The New York Times ran an article today about November’s retail numbers.
Weighed down by plummeting auto sales, retail sales declined for a fifth consecutive month in November as Americans continued to trim their spending amid layoff announcements, jittery stock markets and other signs of persistent economic gloom.
I don’t know much about economics, but I thought that the market model shows that as demand for a good decreases, so will the cost of that good. Am I rite?
According to a story published in today’s Collegian, Abercrombie & Fitch doesn’t agree.
Get the full story after the jump.
The manager of State College’s A&F store explained the company’s response to the tough economic climate.
Despite this statistic, Timm said he knows sales have gone down as a whole to about 20 percent for the company and about 50 percent for the State College store alone.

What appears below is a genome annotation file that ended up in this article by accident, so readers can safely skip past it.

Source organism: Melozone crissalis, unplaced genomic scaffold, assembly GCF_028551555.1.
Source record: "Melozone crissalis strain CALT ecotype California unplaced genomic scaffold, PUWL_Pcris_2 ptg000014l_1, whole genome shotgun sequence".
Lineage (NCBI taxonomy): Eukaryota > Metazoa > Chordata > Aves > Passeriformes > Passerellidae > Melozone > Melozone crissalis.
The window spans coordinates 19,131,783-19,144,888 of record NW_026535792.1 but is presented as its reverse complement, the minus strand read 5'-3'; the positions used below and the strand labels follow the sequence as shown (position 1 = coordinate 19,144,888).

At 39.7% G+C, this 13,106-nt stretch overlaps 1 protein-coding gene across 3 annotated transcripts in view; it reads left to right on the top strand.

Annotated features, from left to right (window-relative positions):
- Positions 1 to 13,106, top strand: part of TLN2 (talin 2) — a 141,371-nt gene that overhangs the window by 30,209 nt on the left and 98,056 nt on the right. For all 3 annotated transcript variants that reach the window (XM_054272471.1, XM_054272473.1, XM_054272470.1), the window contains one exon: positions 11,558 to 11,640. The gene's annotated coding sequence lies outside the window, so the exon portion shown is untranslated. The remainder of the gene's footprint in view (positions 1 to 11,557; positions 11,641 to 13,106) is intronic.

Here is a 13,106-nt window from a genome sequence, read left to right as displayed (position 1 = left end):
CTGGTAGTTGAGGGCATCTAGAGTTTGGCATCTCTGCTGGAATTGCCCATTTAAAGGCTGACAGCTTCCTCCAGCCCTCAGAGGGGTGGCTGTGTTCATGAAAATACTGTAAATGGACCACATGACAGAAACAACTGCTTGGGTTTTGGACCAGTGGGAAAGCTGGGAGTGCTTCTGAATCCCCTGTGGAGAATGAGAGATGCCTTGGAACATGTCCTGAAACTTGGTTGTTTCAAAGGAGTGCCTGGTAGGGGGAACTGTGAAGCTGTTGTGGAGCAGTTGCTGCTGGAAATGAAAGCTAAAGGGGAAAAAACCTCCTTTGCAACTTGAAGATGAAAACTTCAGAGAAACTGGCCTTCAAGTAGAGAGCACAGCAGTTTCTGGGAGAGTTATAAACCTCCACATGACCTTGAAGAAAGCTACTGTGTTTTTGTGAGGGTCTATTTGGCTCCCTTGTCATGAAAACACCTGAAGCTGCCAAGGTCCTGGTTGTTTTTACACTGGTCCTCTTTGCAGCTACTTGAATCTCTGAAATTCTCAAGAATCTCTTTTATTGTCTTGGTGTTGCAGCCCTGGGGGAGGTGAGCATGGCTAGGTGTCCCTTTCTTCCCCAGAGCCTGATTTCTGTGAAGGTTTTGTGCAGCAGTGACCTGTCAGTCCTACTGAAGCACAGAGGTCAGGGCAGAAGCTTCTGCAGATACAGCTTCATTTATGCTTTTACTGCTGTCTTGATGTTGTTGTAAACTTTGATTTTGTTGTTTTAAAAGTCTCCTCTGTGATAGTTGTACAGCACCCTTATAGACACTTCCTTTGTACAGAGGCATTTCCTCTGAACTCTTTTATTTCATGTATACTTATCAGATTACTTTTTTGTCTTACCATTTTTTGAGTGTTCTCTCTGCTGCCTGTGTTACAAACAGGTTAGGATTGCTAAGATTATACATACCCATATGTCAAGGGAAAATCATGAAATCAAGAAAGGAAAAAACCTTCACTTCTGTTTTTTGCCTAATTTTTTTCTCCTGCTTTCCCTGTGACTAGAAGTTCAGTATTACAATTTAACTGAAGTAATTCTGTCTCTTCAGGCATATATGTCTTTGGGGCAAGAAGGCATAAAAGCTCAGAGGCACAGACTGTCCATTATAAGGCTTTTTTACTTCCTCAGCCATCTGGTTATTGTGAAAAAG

“The company is doing things to combat a downturn in sales, like raising prices and cutting back employee hours,” he said.
Excuse me? Did he say raising prices? How does A&F justify that move?
“Raising prices will still appeal to people who buy for the brand,” he said, “but for the people who don’t have as much money there is well-distributed clearance throughout the store.”
Translation: We’re trying to preserve our key “dumb and blindly devoted” demographic with high prices, and to the “dumb, blind devoted, and realistic” demographic with our clearance items.
“We hear your concerns,” said Chairman and Chief Executive Michael Jeffries in an earnings call with analysts last month, but “promotions are a short-term solution with dreadful long-term effects.” Marking down clothes now could lead to the brand being seen as something cheap, he explained.
Who knows, maybe Jeffries is on to something here, but between you and me, I wouldn’t mind if Abercrombie & Feature was part of the creative destruction process that is going to occur as a result of this economic difficulty.